NEW YORK -- Derek Jeter needed 155 plate appearances with the bases loaded before the Yankees captain cracked the first and only grand slam of his storied career. At least in that department, Anthony Volpe has already matched his idol.
Volpe launched his first big league grand slam, helping the Bombers continue to pound on the Athletics in an 11-3 rout on Wednesday afternoon at Yankee Stadium, completing New York’s first sweep of the season.
“I was just pumped to get those runs in for the team,” Volpe said. “I think we’re just staying consistent, having really good at-bats. The more we do that, the results will follow. I feel like the last week, we’ve been playing really well. I kind of felt like it was coming.”
With another American League East showdown against the Rays on deck, a date with Oakland’s beleaguered pitching staff served as a welcome tonic for the ailing Yankees bats. Harrison Bader and DJ LeMahieu also homered Wednesday, and the Bombers have scored seven or more runs in four consecutive games.
“We wanted to come in here and take care of business at home,” said Yankees captain Aaron Judge. “Every team in the big leagues, no matter what their record is, is a good ballclub. You’ve got to go out there and win every game. This is getting us ready for another big series with the Rays; we’re looking forward to it.”
Volpe’s fifth-inning shot off A’s reliever Rico García marked the 22-year-old’s fourth long ball since earning a place on the Yankees’ Opening Day roster, coming off his bat with an exit velocity of 107.4 mph and traveling a Statcast-calculated 419 feet to the loading dock in center field.
It was the brand of drive that Volpe had been patiently seeking, having hit into more than his share of rough luck lately. Left fielder Tony Kemp took away a possible extra-base hit in the second inning on Wednesday, ranging toward the left-field line for a sliding grab. The solution: Hit one where nobody could grab it.
“It’s definitely in there,” Yankees manager Aaron Boone said. “You go out the front door like he did at 107 [mph]; that’s a pretty good poke. We know he’s got power. We know he can hit the ball out to all fields. What it turns into, I don’t know yet. We’ll see.”
Volpe grinned as he rounded the bases, pointing skyward before touching home plate, then exchanging high-fives and fist bumps with teammates.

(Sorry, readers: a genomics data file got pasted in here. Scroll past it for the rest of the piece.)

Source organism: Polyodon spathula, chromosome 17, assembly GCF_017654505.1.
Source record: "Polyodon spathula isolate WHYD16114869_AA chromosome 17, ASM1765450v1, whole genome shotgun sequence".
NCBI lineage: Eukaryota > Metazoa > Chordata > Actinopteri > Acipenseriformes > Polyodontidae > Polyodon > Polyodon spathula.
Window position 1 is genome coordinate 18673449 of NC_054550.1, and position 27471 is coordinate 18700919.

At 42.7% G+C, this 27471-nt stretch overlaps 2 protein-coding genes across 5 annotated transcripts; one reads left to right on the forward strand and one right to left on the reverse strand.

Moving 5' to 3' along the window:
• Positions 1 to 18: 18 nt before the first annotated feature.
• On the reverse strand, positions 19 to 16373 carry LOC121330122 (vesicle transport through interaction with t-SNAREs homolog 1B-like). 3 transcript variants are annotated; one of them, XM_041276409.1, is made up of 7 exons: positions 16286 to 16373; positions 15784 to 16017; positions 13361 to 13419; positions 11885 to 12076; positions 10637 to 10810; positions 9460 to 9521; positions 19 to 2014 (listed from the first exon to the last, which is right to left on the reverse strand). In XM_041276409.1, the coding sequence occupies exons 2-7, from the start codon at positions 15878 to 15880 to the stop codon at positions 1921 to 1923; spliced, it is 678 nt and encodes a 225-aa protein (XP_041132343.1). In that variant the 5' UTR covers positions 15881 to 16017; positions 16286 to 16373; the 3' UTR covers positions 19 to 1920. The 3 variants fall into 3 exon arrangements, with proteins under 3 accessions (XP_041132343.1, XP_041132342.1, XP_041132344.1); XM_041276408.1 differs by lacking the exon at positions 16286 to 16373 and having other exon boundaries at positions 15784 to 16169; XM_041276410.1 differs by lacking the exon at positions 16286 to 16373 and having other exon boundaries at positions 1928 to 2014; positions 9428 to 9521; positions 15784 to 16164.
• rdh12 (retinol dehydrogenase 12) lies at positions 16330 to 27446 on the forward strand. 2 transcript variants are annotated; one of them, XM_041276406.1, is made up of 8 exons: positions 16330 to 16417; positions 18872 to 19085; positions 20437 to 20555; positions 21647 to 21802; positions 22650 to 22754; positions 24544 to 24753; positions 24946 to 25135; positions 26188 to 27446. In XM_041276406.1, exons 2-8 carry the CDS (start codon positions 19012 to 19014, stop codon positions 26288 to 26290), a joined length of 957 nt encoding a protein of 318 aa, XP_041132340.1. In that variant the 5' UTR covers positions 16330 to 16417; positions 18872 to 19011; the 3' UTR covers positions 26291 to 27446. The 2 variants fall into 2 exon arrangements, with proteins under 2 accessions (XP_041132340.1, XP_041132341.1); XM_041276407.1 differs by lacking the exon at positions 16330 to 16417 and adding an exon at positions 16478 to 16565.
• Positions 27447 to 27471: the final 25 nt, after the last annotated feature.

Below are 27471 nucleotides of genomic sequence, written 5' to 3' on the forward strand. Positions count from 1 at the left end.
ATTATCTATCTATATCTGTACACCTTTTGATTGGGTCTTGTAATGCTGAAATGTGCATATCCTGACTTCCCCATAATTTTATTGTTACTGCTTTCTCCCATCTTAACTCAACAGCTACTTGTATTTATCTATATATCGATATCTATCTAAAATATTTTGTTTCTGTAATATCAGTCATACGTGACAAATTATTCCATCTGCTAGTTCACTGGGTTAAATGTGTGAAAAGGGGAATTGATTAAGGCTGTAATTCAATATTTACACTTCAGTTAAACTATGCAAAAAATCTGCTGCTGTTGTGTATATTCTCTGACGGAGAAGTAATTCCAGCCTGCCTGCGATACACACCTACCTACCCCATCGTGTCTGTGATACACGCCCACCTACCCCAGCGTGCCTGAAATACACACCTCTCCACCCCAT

“I knew I got it pretty good, but you honestly never know,” Volpe said. “It was nice to see it go over.”
Coincidentally, the blast looked a lot like Jeter’s first career grand slam on June 18, 2005, off the Cubs’ Joe Borowski -- directed almost toward the same left-center-field area of Yankee Stadium, albeit the version located across East 161st Street. The future Hall of Fame shortstop was then eight days shy of his 31st birthday.
At 22 years and 12 days, Volpe became the youngest Yankee to hit a grand slam at any iteration of Yankee Stadium; Mickey Mantle (July 26, 1952, July 29, 1952, and July 6, 1953) and Melky Cabrera (July 5, 2006) all were younger when they hit slams on the road for New York.
Volpe became the club’s first rookie to hit a grand slam in a game he played at shortstop, improving to 3-for-3 with seven RBIs and a walk with the bases loaded during his brief career.
“He’s been hitting the ball hard all season,” Judge said. “The average you see up there [.205] isn’t right. He swings the bat well; he has a great approach. He’s just been a little unlucky, so I was pretty happy he got rewarded with that little granny there.”
Bader hit a three-run homer in the first inning off A’s rookie Kyle Muller, helping support rookie starter Jhony Brito, who held Oakland to a pair of solo homers over 4 1/3 innings. LeMahieu tagged García for a two-run shot in the fifth, preceding Volpe’s slam.
The lopsided score invited the Yanks to turn their attention to the upcoming set with the Rays. It’s a rematch of the action this past weekend at Tropicana Field, where the visitors dropped two of three games in a taut series in which tempers flared and one run decided each game.
“Having just played them gives you some confidence. I would like to think that’s fresh in our minds,” said Bader, who is batting .429 (12-for-28) with three homers and 11 RBIs in eight games since coming off the injured list. “There’s obviously a lot of history there. Listen, we know what they do. They’ve got a really talented team over there. I’m certainly looking forward to it."